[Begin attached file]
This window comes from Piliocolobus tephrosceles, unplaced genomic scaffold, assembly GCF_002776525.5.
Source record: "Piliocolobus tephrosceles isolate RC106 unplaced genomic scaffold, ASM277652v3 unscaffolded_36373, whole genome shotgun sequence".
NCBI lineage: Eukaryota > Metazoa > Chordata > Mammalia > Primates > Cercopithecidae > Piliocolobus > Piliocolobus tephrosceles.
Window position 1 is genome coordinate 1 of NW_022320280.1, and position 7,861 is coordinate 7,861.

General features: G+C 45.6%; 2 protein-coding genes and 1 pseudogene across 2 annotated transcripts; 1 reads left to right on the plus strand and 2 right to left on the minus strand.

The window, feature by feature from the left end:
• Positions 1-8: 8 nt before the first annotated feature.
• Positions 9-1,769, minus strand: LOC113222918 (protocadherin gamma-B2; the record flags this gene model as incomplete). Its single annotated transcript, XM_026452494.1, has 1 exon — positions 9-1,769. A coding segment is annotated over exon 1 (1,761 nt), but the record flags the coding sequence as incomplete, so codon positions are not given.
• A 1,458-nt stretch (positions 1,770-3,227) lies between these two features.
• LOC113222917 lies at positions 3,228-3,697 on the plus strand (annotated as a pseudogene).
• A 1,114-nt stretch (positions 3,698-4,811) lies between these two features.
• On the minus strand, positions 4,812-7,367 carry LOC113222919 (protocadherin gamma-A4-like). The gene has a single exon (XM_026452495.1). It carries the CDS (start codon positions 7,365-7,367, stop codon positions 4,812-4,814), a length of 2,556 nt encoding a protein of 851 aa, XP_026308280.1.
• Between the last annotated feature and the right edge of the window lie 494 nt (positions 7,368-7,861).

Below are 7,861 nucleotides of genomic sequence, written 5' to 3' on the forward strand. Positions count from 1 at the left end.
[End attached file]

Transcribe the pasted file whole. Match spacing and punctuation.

This window comes from Piliocolobus tephrosceles, unplaced genomic scaffold, assembly GCF_002776525.5.
Source record: "Piliocolobus tephrosceles isolate RC106 unplaced genomic scaffold, ASM277652v3 unscaffolded_36373, whole genome shotgun sequence".
NCBI lineage: Eukaryota > Metazoa > Chordata > Mammalia > Primates > Cercopithecidae > Piliocolobus > Piliocolobus tephrosceles.
Window position 1 is genome coordinate 1 of NW_022320280.1, and position 7,861 is coordinate 7,861.

General features: G+C 45.6%; 2 protein-coding genes and 1 pseudogene across 2 annotated transcripts; 1 reads left to right on the plus strand and 2 right to left on the minus strand.

The window, feature by feature from the left end:
• Positions 1-8: 8 nt before the first annotated feature.
• Positions 9-1,769, minus strand: LOC113222918 (protocadherin gamma-B2; the record flags this gene model as incomplete). Its single annotated transcript, XM_026452494.1, has 1 exon — positions 9-1,769. A coding segment is annotated over exon 1 (1,761 nt), but the record flags the coding sequence as incomplete, so codon positions are not given.
• A 1,458-nt stretch (positions 1,770-3,227) lies between these two features.
• LOC113222917 lies at positions 3,228-3,697 on the plus strand (annotated as a pseudogene).
• A 1,114-nt stretch (positions 3,698-4,811) lies between these two features.
• On the minus strand, positions 4,812-7,367 carry LOC113222919 (protocadherin gamma-A4-like). The gene has a single exon (XM_026452495.1). It carries the CDS (start codon positions 7,365-7,367, stop codon positions 4,812-4,814), a length of 2,556 nt encoding a protein of 851 aa, XP_026308280.1.
• Between the last annotated feature and the right edge of the window lie 494 nt (positions 7,368-7,861).

Below are 7,861 nucleotides of genomic sequence, written 5' to 3' on the forward strand. Positions count from 1 at the left end.